Bins are easy to store and label. For the youngest readers, there may be a picture with the label. Older learners may have bins with written descriptions. You will have an idea of how to label the bins when you decide how you will organize your library.
Organizing by Author
You want to make your student aware that real people write and illustrate books. A child doesn’t automatically know that Eric Carle painted watercolor pages with many colors, cut them out with scissors, and made the pictures in The Very Hungry Caterpillar. But arranging books by author is the primary method of organization for many public libraries. If you organize your household collection by author, your child will feel at ease when they enter a school or public library.
Begin by grouping your book collection by author. Don’t worry if you only have two of Eric Litwin’s Pete the Cat books. When your child checks out Pete the Cat and the Cool Cat Boogie from the library, you’ll know right where to put it! You’ll soon notice that your child will know just where to put the Clifford books you found at a local yard sale. He’ll put the vintage edition of Robert McCloskey’s Make Way for Ducklings that he received for his birthday right next to Blueberries for Sal and One Morning in Maine.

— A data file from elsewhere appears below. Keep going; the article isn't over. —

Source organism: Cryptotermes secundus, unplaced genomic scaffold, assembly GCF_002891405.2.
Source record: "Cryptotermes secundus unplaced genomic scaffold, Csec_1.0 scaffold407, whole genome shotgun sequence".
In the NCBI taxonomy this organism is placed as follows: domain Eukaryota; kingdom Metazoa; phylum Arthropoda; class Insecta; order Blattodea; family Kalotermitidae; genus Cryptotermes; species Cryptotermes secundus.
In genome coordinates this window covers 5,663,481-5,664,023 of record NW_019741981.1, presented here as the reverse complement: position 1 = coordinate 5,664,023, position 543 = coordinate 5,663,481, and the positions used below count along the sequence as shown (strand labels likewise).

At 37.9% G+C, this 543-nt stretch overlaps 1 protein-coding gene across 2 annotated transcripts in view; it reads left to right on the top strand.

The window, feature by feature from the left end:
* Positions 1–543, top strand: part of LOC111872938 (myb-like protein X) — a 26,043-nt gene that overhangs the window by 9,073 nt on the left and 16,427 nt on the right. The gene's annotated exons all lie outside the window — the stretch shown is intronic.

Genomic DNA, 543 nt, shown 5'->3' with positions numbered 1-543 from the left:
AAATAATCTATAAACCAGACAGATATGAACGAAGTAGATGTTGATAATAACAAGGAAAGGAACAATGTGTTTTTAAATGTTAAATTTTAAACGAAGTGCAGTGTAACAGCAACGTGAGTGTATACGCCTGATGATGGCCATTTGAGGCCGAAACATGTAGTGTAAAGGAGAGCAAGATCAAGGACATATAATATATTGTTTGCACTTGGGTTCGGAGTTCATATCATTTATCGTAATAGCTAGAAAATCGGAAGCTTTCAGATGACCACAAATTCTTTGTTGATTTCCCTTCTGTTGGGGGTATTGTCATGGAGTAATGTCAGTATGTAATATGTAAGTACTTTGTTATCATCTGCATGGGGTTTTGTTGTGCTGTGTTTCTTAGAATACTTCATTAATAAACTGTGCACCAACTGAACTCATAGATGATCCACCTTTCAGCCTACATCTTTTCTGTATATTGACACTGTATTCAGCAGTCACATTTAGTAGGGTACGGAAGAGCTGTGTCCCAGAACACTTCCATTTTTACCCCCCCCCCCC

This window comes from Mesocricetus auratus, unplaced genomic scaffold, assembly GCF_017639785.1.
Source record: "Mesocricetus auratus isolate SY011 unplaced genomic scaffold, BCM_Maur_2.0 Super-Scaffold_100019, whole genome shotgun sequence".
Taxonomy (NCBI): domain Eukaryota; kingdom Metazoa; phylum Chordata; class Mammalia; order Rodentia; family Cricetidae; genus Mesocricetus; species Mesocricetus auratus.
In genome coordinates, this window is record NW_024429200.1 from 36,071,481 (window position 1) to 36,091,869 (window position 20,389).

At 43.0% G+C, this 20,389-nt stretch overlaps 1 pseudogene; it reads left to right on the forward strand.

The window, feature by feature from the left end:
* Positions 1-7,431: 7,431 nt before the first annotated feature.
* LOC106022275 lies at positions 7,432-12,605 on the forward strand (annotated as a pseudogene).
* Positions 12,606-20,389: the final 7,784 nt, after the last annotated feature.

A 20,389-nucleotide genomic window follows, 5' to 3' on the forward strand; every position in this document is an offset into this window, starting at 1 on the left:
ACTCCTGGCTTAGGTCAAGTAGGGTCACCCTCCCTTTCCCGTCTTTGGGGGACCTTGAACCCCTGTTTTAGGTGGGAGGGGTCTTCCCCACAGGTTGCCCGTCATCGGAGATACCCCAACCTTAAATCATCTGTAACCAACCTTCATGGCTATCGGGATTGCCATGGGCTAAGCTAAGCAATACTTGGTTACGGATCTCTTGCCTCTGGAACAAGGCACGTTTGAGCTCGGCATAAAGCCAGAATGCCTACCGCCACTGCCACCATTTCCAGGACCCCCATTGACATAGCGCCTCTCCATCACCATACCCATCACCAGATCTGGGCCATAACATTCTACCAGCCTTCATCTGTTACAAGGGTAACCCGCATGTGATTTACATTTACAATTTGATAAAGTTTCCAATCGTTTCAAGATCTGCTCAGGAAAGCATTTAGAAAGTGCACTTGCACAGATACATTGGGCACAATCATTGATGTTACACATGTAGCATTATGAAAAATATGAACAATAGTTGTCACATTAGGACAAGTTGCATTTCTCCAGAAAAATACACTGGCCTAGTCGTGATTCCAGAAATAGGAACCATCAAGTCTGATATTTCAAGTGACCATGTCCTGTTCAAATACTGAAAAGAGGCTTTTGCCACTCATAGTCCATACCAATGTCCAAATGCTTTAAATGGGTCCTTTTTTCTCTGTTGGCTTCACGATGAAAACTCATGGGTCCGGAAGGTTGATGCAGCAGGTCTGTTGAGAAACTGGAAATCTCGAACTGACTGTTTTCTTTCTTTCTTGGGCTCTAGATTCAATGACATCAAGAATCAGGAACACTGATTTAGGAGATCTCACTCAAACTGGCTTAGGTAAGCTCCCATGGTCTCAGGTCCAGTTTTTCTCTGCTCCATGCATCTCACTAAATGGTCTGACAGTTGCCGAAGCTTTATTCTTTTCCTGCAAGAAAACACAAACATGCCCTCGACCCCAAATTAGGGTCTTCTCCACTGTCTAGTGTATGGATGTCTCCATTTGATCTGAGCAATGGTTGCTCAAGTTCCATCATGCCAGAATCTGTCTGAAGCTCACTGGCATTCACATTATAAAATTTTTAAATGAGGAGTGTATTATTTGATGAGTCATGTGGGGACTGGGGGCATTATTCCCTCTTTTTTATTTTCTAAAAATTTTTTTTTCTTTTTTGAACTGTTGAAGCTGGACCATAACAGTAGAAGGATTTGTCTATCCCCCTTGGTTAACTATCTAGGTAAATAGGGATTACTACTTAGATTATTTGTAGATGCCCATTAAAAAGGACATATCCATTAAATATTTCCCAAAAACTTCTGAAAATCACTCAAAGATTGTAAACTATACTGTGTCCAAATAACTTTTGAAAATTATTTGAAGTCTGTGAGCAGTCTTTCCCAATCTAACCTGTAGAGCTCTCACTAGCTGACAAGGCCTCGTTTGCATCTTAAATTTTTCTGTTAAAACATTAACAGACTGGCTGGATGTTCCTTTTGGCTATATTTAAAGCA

Talk with your child about why she likes an author. Conversation improves comprehension, and helps young readers connect with authors. Find out if your child likes an author because he is funny, like Tedd Arnold (“Fly Guy” series), or because the author writes about important life lessons, like Anna Dewdney (“Llama Llama” series). The more you know about what your child likes to read, the better your recommendations will become. A fun challenge would be to set a goal to read all of the titles by an author your child is really into, like Mo Willems, Syd Hoff, or Jon Klassen. Organize by author until your child is confident searching and successfully finding authors on her own in a public library.